Those who would use the supposed moral superiority of their political positions to override the will of the people, expressed through democratic elections, are but tyrants. It is easy to see the fate of liberty under such demagogues. It is a sad fact of American political life that the 'victory' of the anti-war protestors in the Viet Nam era has institutionalized such divisive tactics as the Left's norm on a wide range of political issues. So much for the ballot box and representative government, when those 'passionate' enough about an issue - feminism, war, the environment, homosexuality, abortion, etc. - feel justified in their attempts to overcome or thwart the will of the majority, simply because they feel they're right. Hitler, Stalin, Pol Pot, et al, exhibited the same 'passion' for their beliefs!

It is noteworthy that the majority of the anti-war protestors are the most pampered and sheltered people in our society - college students and their mentors, socialist-leaning (if not outright Marxist) professors, the Hollywood and music industry crowd, and the media elites, who seem addicted to anything that will degrade, belittle or defile this nation. No one in that crowd is in danger of actually going to war, after all, and they are certainly not representative of the majority of Americans who work, pay bills and live responsibly.

The Dixie Chicks, a country music group, recently learned this fact the hard way. In a London concert, the lead singer opined that they were ashamed that the American president came from Texas. Interesting that they didn't say that here, in front of the audiences that have made them rich. Did they have the right to say it? Certainly. But the depth of their 'feelings' has already been revealed by their hasty apologies and 'clarifications' on their website. I guess the widespread indignation at their remarks and the subsequent trashing of CDs and threatened boycotts of their concerts made clear what, astonishingly, wasn't obvious to them before: country music fans are noted for their patriotism and affection for this nation. By condemning the president, especially on foreign soil, they took a 'family dispute' outside the family. It is a misjudgment that may prove costly to their careers, and rightly so.

I cannot honestly question anti-war protestors' patriotism or affection for our country, and I certainly do not oppose their right to express their thoughts. What I do question, however, is their lack of understanding (or caring?) about the practical effect of their actions. They help encourage Saddam Hussein, the prissy little French hens and the UN thugs and socialists who are determined to see harm come to this nation. It's bad enough that politicians of both parties haven't the moral integrity or political courage to fulfill their oath to 'preserve, protect and defend the Constitution of the United States,' especially when it comes to national security. But when those pampered and sheltered from the harsh realities of American life have the audacity to offer aid to our enemies, consciously or not, and the arrogance to characterize it as anything other than the self-absorbed wallowing in shallow and petulant ideology, someone needs to point out their hypocrisy.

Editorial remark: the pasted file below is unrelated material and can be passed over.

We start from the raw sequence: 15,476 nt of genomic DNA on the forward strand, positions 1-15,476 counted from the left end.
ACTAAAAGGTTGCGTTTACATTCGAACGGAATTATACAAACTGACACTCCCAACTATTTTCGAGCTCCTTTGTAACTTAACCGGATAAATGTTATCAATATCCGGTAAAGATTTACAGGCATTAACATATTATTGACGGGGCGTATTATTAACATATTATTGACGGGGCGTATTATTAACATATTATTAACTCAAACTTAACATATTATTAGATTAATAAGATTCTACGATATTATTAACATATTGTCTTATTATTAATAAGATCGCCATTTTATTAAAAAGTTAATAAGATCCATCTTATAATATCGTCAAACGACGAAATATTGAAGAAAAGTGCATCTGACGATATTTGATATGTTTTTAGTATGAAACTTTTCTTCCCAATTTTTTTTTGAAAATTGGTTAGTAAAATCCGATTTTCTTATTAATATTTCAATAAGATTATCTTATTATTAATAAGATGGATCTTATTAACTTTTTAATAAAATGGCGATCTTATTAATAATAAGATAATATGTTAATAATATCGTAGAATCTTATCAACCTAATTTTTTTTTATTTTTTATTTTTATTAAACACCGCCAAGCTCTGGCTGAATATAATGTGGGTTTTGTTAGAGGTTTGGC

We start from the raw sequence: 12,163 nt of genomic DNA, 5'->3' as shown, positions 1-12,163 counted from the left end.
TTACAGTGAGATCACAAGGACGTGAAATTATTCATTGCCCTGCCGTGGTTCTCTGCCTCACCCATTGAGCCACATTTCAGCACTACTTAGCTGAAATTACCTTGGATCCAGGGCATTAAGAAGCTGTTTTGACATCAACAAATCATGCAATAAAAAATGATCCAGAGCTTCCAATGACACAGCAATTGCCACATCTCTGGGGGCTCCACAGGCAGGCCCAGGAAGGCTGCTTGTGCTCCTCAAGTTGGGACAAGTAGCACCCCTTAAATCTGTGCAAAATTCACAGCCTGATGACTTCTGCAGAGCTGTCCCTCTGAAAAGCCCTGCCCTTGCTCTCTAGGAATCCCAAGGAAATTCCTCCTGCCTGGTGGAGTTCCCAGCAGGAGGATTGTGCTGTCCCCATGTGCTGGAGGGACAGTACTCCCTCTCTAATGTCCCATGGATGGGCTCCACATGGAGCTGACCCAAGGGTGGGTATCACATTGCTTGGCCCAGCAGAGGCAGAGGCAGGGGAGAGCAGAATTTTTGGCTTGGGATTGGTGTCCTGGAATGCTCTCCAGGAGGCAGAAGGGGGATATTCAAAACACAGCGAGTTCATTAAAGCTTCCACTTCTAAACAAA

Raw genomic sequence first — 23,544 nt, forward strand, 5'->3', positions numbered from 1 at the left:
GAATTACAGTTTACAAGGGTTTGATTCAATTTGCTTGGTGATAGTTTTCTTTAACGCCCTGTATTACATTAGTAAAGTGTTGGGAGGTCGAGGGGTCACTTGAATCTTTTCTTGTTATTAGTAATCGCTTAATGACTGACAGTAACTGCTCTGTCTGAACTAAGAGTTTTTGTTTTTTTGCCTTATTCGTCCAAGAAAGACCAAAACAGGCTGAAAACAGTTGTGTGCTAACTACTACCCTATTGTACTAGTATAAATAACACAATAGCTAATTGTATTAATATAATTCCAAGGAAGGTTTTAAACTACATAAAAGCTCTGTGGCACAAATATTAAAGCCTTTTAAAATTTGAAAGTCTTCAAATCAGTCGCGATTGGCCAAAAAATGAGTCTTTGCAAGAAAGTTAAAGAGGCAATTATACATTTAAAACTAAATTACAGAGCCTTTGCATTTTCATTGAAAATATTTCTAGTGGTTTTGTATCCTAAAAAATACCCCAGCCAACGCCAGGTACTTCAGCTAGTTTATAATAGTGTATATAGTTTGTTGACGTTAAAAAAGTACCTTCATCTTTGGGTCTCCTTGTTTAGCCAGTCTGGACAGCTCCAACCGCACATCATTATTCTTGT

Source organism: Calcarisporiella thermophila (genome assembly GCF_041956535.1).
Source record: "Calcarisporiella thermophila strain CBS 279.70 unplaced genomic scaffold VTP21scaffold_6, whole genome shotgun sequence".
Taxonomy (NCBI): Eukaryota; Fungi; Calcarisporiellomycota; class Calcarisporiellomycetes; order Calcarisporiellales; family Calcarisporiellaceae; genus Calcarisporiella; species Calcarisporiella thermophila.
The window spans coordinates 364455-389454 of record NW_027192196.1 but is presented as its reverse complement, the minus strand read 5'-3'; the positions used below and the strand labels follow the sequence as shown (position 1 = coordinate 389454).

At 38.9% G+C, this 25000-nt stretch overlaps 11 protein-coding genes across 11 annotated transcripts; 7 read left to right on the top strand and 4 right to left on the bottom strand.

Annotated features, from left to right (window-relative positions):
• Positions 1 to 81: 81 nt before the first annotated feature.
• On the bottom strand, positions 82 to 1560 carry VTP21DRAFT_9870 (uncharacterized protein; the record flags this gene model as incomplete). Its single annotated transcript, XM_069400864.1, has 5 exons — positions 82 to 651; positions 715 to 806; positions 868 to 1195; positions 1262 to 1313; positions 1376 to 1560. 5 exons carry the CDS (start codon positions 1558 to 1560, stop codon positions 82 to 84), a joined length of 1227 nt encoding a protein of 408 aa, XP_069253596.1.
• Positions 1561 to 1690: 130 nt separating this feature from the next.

Good intentions are not enough, in raising children, doing a job, fighting a war…or in being a citizen. It's not what you feel, think or intend, but what you actually do that has a concrete effect in the world. Many wise men have said that people know what you really think only by what you do…and what anti-war protestors are doing is aiding the enemies of this nation.

That is what I mean by 'anti-American.' You're against the war? Fine. There are lots of things you can do within our political framework to express your will. But if you who believe some supposed moral superiority absolves you from the hard work necessary to change the politics of this nation, you're simply a useful idiot to those who would see it destroyed. There are evil people who despise this country for no other reason than that we're prosperous and free. The objective, practical effect of your 'protests' is to encourage and strengthen those people.